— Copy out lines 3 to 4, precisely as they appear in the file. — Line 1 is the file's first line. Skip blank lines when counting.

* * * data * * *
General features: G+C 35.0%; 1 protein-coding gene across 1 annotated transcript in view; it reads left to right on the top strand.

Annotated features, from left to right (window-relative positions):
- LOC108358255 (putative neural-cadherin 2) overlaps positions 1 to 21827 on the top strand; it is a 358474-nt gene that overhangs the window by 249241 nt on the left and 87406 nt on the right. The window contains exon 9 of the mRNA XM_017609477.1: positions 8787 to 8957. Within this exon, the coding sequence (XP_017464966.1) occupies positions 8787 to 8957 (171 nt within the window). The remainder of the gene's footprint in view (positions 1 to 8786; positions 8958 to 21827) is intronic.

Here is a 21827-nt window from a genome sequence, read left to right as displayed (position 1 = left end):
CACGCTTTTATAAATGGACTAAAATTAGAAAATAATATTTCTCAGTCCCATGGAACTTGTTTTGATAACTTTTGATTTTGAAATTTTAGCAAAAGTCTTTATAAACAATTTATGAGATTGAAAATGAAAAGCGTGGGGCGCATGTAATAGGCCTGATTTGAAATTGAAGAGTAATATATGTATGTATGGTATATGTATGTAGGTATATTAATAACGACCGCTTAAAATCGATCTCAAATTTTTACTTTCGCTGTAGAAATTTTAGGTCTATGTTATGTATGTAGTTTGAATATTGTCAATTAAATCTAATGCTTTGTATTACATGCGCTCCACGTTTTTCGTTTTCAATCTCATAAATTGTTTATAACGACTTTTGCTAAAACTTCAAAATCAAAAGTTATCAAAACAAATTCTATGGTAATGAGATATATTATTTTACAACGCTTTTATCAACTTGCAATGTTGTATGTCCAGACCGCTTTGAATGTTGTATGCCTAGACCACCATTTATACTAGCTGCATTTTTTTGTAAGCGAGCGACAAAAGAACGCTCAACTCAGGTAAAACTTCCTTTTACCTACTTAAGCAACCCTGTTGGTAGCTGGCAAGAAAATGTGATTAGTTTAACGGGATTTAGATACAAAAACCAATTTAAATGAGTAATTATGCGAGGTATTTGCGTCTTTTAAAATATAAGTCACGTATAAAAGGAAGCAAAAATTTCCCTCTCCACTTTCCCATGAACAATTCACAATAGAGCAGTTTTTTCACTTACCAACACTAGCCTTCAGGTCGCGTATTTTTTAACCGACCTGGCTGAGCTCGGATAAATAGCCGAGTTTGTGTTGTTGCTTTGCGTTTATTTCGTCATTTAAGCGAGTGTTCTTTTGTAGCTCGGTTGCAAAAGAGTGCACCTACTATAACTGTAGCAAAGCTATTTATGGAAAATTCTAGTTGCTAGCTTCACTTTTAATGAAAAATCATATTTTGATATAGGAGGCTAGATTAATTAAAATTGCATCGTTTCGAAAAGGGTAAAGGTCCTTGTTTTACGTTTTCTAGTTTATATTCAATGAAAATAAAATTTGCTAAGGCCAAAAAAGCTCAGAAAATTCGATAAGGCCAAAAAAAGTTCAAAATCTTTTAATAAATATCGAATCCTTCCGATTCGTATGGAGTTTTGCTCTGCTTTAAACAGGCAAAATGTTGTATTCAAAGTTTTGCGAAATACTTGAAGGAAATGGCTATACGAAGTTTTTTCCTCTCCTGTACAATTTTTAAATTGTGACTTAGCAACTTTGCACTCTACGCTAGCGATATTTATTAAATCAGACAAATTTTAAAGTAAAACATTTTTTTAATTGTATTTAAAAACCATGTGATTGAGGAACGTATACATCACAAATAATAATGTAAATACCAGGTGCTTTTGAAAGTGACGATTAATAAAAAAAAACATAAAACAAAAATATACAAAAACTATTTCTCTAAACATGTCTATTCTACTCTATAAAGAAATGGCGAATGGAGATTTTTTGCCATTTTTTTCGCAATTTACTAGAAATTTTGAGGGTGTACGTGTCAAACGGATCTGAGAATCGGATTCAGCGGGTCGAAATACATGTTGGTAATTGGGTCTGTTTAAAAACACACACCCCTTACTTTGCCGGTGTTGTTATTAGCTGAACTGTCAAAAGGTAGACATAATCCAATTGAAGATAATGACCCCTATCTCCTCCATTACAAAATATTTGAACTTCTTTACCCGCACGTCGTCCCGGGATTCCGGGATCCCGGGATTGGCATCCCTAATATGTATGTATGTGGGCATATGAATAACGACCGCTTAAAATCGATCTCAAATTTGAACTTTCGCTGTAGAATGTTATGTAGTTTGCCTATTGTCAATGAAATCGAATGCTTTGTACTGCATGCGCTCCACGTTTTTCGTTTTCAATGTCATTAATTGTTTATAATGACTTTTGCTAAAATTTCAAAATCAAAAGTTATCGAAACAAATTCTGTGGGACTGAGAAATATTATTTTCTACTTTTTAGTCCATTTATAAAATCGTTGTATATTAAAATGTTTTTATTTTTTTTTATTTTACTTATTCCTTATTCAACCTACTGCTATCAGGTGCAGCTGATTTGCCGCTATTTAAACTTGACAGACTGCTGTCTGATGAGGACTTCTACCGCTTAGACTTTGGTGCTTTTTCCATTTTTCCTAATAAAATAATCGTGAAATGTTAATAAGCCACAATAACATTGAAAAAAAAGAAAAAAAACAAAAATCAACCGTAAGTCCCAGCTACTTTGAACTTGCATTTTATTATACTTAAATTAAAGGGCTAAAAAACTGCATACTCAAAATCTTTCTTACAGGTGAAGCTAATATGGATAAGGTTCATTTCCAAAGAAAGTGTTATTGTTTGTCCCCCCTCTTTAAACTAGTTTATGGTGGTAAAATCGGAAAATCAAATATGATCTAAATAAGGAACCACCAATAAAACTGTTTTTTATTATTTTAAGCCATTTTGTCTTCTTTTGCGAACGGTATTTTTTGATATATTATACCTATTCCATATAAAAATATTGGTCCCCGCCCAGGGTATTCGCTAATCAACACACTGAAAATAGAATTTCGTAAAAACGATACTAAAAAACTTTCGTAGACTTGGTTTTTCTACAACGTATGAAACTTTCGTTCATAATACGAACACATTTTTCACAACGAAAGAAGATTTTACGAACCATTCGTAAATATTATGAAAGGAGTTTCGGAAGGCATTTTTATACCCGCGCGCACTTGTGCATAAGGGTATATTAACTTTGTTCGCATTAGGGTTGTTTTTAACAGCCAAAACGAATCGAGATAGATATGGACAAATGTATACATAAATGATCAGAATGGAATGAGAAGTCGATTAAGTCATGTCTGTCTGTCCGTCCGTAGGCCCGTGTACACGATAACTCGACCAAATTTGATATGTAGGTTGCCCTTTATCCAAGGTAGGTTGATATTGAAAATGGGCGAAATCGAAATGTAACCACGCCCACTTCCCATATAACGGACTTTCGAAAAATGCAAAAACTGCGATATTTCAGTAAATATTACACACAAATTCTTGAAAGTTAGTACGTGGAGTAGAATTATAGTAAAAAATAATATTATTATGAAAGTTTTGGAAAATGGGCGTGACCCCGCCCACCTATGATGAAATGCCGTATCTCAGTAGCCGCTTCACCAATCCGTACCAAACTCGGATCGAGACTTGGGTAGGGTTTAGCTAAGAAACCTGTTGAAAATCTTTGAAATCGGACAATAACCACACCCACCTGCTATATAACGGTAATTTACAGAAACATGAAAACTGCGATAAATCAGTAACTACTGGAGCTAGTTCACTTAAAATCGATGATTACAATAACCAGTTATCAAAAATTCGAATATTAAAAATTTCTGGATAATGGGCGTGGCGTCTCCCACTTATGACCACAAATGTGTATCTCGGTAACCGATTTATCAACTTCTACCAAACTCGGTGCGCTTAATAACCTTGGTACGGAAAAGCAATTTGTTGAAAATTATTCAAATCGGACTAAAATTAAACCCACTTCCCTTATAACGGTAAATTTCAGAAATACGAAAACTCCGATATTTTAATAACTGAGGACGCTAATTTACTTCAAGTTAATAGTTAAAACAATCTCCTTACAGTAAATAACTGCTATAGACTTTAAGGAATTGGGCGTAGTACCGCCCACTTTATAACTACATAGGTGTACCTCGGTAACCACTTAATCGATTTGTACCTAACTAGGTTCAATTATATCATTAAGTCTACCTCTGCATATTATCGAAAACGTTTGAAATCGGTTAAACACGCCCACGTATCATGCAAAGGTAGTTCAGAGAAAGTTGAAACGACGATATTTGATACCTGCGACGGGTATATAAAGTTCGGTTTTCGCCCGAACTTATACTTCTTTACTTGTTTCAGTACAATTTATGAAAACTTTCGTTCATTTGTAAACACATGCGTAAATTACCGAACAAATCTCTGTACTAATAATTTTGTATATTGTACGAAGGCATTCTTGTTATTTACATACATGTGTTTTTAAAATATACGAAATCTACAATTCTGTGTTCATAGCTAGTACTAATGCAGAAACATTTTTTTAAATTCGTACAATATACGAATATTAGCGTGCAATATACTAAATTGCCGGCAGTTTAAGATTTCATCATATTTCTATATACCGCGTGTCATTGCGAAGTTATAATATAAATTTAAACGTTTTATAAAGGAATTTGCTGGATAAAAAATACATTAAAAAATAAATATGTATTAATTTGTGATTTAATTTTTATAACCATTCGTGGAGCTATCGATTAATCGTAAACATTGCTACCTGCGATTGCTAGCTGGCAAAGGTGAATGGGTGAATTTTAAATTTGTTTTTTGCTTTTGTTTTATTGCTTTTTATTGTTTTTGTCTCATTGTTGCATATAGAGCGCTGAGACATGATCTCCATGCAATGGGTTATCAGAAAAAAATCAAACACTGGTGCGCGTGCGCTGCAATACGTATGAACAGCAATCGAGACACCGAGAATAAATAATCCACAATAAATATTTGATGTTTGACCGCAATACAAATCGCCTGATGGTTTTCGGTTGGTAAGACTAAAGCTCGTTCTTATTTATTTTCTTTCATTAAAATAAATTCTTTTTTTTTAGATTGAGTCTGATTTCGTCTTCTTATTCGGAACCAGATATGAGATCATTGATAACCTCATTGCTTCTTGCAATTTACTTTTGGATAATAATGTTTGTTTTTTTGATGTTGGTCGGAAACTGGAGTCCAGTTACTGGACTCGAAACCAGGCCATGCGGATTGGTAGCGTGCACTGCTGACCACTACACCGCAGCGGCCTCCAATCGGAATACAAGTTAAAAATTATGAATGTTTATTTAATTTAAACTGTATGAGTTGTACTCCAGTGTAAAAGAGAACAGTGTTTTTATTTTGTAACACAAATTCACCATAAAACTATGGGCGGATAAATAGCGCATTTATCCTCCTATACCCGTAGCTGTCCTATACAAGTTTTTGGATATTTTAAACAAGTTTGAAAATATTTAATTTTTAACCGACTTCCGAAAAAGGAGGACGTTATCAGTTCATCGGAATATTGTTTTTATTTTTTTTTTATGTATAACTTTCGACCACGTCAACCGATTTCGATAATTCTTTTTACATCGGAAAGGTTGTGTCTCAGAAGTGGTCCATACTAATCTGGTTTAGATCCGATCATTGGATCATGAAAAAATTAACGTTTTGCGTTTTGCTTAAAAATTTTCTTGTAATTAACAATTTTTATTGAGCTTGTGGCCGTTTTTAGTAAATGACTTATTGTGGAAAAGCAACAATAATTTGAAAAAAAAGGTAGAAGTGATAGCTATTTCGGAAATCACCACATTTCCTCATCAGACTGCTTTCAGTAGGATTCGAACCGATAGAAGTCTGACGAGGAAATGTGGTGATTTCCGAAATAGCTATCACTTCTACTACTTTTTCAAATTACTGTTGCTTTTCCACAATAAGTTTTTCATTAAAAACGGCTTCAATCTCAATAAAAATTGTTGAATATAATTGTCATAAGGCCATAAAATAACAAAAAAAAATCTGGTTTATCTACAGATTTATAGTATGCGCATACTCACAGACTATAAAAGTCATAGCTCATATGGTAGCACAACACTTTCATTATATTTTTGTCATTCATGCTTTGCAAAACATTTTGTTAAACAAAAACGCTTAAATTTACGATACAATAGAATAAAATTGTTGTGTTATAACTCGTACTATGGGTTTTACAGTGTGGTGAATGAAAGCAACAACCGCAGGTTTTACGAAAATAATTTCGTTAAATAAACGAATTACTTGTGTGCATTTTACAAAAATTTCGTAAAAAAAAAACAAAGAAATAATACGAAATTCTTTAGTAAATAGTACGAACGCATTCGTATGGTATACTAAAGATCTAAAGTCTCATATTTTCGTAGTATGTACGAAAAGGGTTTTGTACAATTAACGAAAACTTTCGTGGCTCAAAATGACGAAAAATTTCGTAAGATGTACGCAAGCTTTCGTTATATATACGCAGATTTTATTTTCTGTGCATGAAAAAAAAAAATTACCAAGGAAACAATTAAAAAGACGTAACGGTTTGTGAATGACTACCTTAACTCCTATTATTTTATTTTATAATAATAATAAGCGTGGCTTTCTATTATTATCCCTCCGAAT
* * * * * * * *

- LOC108358255 (putative neural-cadherin 2) overlaps positions 1 to 21827 on the top strand; it is a 358474-nt gene that overhangs the window by 249241 nt on the left and 87406 nt on the right. The window contains exon 9 of the mRNA XM_017609477.1: positions 8787 to 8957. Within this exon, the coding sequence (XP_017464966.1) occupies positions 8787 to 8957 (171 nt within the window). The remainder of the gene's footprint in view (positions 1 to 8786; positions 8958 to 21827) is intronic.

Here is a 21827-nt window from a genome sequence, read left to right as displayed (position 1 = left end):